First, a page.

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Prove Finite Dimensional Normed Vector Space is Differentiable

  • Thread starter cassiew
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  • #1
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Homework Statement



Let V be a finite dimensional normed vector space and let U= L(V)*, the set of invertible elements in L(V). Show, f:U-->U defined by f(T)= T-1 is differentiable at each T in U and moreover,
Df(T)H = -T-1HT-1
where Df(T)= f'(T).


Homework Equations



Apparently these propositions are supposed to help (which I've already proved and can use):

1.) Let V be a normed vector space and suppose T is an element of L(V). If ||T||<1, then the sequence Sn=sum(from j=0 to n) of Tj converges. Moreover, I-T is invertible, (Sn) converges to (I-T)-1, and ||(I-T)-1||<= 1/(1-||T||).

2.) Suppose V is a normed vector space and T, an element of L(V), is invertible. If S is an element of L(V) and ||T-S||<||T-1||-1, then S is invertible.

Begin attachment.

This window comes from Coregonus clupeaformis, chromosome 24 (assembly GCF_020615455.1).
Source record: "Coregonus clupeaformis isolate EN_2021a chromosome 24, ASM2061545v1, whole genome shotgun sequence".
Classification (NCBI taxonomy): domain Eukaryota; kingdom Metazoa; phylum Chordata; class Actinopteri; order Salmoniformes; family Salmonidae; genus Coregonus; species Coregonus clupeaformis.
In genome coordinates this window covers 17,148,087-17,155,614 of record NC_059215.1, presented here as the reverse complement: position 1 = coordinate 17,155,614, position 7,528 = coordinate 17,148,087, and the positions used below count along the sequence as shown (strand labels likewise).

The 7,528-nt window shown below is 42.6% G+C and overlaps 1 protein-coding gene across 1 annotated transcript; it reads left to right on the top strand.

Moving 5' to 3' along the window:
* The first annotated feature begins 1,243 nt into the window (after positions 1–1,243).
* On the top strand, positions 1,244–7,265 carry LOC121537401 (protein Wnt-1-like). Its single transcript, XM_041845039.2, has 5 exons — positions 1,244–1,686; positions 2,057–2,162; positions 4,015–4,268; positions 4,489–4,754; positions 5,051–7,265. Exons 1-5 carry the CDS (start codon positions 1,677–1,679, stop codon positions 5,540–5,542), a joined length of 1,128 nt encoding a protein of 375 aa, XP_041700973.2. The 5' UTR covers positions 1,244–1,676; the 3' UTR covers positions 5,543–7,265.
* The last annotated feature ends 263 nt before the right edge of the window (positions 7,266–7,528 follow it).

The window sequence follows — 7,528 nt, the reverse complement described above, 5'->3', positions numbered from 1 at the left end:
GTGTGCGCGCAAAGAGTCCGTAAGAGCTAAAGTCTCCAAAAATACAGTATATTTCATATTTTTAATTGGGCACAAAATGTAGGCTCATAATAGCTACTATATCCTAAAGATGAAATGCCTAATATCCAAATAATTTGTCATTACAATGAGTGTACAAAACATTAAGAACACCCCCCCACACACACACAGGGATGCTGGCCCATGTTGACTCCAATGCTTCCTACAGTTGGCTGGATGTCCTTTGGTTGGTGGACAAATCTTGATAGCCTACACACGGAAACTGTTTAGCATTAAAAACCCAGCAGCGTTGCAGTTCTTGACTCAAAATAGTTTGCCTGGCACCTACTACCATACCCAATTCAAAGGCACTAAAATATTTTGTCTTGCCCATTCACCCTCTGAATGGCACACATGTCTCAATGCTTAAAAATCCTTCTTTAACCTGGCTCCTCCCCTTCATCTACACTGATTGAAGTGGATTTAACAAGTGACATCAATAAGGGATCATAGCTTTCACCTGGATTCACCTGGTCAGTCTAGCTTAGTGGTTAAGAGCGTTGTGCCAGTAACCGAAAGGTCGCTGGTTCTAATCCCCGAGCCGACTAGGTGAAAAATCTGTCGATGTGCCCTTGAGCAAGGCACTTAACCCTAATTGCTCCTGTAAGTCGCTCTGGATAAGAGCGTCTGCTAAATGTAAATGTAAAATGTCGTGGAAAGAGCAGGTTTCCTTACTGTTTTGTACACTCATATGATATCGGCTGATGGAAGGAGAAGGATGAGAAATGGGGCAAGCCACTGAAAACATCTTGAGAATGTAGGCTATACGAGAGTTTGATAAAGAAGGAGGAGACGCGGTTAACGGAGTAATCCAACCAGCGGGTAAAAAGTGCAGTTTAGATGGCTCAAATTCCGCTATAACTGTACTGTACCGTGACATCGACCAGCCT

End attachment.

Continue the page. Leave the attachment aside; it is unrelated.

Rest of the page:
The Attempt at a Solution



I've already proven that the function q:V-->V where q(T)=T2 is differentiable at each T and Dq(T)H= TH+HT, and I tried to prove this one using the same technique, but it's getting me nowhere.
 

Answers and Replies

  • #2
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First try differentiating [tex]f[/tex] at [tex]I[/tex]; your proposition 1 should help with this. Then see if you can find a way to transfer that computation to any [tex]T \in U[/tex].
 
  • #3
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Nevermind, I think I figured it out.
 

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